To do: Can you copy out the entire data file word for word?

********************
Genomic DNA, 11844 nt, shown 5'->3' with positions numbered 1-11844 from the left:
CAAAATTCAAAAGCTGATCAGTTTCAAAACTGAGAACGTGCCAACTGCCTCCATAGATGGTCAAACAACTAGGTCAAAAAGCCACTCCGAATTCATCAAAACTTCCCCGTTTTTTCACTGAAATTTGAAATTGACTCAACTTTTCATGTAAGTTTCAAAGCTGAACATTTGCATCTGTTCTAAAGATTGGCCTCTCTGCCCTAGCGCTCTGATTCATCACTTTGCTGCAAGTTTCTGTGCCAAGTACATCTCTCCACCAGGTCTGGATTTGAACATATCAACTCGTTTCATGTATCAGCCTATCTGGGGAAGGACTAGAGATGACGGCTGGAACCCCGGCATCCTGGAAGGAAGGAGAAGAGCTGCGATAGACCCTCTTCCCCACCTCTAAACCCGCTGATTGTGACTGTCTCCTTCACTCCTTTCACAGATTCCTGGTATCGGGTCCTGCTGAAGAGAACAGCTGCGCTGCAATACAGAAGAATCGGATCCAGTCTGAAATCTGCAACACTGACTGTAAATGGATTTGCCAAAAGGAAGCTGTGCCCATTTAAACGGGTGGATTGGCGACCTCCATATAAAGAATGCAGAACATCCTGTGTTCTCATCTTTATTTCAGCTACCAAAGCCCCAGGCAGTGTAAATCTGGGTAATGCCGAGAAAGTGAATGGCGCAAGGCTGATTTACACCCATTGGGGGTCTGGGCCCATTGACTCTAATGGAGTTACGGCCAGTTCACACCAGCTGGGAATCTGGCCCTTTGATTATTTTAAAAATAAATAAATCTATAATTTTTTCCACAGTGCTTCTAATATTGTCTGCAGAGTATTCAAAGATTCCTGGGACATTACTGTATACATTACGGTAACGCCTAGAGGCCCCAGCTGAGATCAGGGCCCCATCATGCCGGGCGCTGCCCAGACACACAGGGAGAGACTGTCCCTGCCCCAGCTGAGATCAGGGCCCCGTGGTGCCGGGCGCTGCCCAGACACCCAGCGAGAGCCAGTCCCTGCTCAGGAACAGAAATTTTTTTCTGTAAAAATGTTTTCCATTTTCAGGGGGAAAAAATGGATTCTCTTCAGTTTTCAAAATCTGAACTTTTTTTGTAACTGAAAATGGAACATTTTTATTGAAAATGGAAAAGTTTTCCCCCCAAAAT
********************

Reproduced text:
Genomic DNA, 11844 nt, shown 5'->3' with positions numbered 1-11844 from the left:
CAAAATTCAAAAGCTGATCAGTTTCAAAACTGAGAACGTGCCAACTGCCTCCATAGATGGTCAAACAACTAGGTCAAAAAGCCACTCCGAATTCATCAAAACTTCCCCGTTTTTTCACTGAAATTTGAAATTGACTCAACTTTTCATGTAAGTTTCAAAGCTGAACATTTGCATCTGTTCTAAAGATTGGCCTCTCTGCCCTAGCGCTCTGATTCATCACTTTGCTGCAAGTTTCTGTGCCAAGTACATCTCTCCACCAGGTCTGGATTTGAACATATCAACTCGTTTCATGTATCAGCCTATCTGGGGAAGGACTAGAGATGACGGCTGGAACCCCGGCATCCTGGAAGGAAGGAGAAGAGCTGCGATAGACCCTCTTCCCCACCTCTAAACCCGCTGATTGTGACTGTCTCCTTCACTCCTTTCACAGATTCCTGGTATCGGGTCCTGCTGAAGAGAACAGCTGCGCTGCAATACAGAAGAATCGGATCCAGTCTGAAATCTGCAACACTGACTGTAAATGGATTTGCCAAAAGGAAGCTGTGCCCATTTAAACGGGTGGATTGGCGACCTCCATATAAAGAATGCAGAACATCCTGTGTTCTCATCTTTATTTCAGCTACCAAAGCCCCAGGCAGTGTAAATCTGGGTAATGCCGAGAAAGTGAATGGCGCAAGGCTGATTTACACCCATTGGGGGTCTGGGCCCATTGACTCTAATGGAGTTACGGCCAGTTCACACCAGCTGGGAATCTGGCCCTTTGATTATTTTAAAAATAAATAAATCTATAATTTTTTCCACAGTGCTTCTAATATTGTCTGCAGAGTATTCAAAGATTCCTGGGACATTACTGTATACATTACGGTAACGCCTAGAGGCCCCAGCTGAGATCAGGGCCCCATCATGCCGGGCGCTGCCCAGACACACAGGGAGAGACTGTCCCTGCCCCAGCTGAGATCAGGGCCCCGTGGTGCCGGGCGCTGCCCAGACACCCAGCGAGAGCCAGTCCCTGCTCAGGAACAGAAATTTTTTTCTGTAAAAATGTTTTCCATTTTCAGGGGGAAAAAATGGATTCTCTTCAGTTTTCAAAATCTGAACTTTTTTTGTAACTGAAAATGGAACATTTTTATTGAAAATGGAAAAGTTTTCCCCCCAAAAT